"Disadvantages:  Depending on how a blight tax is put in place it could place a burden on low-income individuals, seniors, individuals with disabilities, and struggling businesses that have been unable to improve the blighted conditions due to economic circumstances or other reasons. 

"Programs in place in TP to assist low-income homeowners:  To ensure our policy would not burden low-income or fixed income individuals we need to carefully craft the program as well as explore additional partnerships with organizations that help individuals maintain their homes. One example is the city's partnership with Rebuilding Together Montgomery County, a 501(c)3 nonprofit organization, which utilizes the skills of community volunteers, works in partnership with the community to address the needs of low-income homeowners by providing home repairs that address safety, accessibility, energy efficiency and basic needs. "

Further reading: 


Vacant Properties The True Costs to Communities

http://www.communityprogress.net 

Connecticut OLR Research Report: http://www.cga.ct.gov/2013/rpt/2013-R-0335.htm

Kennessaw: http://mdjonline.com/view/full_story/24893703/article-City-of-Kennesaw-approves-blight-tax--in-unanimous-vote

Savannah: http://savannahnow.com/news/2014-04-30/city-looks-increase-tax-rates-blighted-properties#.U7xJAbEric4

Atlanta: http://saportareport.com/blog/2012/09/atlanta-city-council-moving-forward-on-plan-to-raise-tax-rates-on-blighted-property/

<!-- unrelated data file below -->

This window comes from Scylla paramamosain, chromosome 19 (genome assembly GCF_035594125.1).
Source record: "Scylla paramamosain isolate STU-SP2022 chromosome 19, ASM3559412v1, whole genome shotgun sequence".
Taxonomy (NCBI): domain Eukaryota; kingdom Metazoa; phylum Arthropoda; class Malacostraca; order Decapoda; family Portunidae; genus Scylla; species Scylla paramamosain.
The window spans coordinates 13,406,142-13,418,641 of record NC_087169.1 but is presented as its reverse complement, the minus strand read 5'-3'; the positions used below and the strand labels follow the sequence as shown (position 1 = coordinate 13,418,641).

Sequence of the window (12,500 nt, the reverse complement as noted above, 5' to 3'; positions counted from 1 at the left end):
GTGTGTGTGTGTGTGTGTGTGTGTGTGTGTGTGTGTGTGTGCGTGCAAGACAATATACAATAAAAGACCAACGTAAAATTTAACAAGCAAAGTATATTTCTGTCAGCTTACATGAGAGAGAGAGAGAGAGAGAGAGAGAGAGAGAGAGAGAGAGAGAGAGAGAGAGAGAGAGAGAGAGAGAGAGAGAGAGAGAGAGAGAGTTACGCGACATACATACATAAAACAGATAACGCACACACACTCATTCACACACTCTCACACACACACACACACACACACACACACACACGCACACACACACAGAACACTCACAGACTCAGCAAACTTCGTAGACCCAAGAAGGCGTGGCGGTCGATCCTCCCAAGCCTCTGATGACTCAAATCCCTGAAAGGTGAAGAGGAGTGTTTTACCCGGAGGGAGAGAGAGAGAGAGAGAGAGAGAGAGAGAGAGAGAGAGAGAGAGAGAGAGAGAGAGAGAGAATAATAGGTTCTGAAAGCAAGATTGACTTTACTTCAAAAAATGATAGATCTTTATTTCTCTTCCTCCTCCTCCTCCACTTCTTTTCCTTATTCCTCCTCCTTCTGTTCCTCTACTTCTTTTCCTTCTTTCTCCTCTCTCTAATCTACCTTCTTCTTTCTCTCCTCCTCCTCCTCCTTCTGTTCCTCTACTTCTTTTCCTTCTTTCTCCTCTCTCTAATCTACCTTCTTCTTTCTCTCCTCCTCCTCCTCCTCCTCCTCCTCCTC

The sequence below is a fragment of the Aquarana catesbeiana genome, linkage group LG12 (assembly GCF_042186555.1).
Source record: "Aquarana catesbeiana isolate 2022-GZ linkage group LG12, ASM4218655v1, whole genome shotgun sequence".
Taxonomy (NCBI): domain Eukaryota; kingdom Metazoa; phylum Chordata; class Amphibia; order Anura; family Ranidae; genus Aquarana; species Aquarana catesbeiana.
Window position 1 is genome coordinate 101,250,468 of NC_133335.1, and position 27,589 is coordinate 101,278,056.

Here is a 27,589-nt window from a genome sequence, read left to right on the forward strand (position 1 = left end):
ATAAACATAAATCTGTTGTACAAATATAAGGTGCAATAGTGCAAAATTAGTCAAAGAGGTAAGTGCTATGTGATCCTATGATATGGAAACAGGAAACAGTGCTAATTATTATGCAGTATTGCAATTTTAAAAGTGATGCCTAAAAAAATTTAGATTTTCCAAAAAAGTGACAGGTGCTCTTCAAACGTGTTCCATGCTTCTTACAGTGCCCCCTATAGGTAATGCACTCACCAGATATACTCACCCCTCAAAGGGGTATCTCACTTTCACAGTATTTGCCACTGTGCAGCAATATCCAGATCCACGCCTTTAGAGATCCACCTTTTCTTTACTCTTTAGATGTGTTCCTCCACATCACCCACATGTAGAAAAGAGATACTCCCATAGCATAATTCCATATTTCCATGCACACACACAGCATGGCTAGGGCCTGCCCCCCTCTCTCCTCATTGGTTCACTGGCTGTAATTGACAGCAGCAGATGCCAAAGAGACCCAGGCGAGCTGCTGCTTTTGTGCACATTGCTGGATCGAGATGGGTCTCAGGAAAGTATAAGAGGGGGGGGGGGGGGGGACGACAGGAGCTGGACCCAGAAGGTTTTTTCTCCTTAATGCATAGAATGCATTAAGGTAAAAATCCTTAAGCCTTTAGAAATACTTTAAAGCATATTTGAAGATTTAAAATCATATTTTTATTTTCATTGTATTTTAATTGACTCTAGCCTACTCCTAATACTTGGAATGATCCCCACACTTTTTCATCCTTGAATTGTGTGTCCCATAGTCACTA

While knocking on doors during the election campaign, I indicated to many of you that I hoped to have a conversation over the next two years about development and the long-term future of the city.  The quality of our schools should be a big part of this discussion.

One in three homes in Takoma Park include young children and Maryland's schools are among the best in the country.  We currently have 2,008 children in Takoma Park Middle School, Elementary School and Piney Branch Elementary School and another 850 in Rolling Terrace Elementary.  The Middle School is overcapacity today and projected to stay that way through 2018.  Rolling Terrace170 more students today than its capacity of 672 students.  Takoma Park Elementary is overcapacity and projected to stay that way for at least 2 more years. 

During an earlier discussion about redevelopment along New Hampshire Avenue and University Avenue, especially associated with the Purple Line, I asked City staff for some hypothetical projections of what our school population would look like if residential development were fully built out as envisioned in the Takoma Langley Crossroads Sector Plan.  I've attached the document provided by our staff here - it is full of interesting information.
 
responses_to_questions_from_council.docx
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City staff estimate that full construction of projected residential space envisioned under the plan would create housing for more than 6,200 new residents, including 900 more K-12 students.  Obviously that is just a projection and reality never quite comes out that way.  But given the school crowding we already have, where would even another 200 students go? 

For me, our past County Councils have been too focused on development as simply more dense buildings, and not enough on quality of life issues like schools and traffic.  I've also heard others express criticism of the County Council for investing far more in building new and improving
old schools in the upper and western parts of the County and less down here.  I'd like to see us get more investments in school construction before NH Avenue or University Avenue projects start breaking ground.  Especially since many of our schools are already beyond their capacity.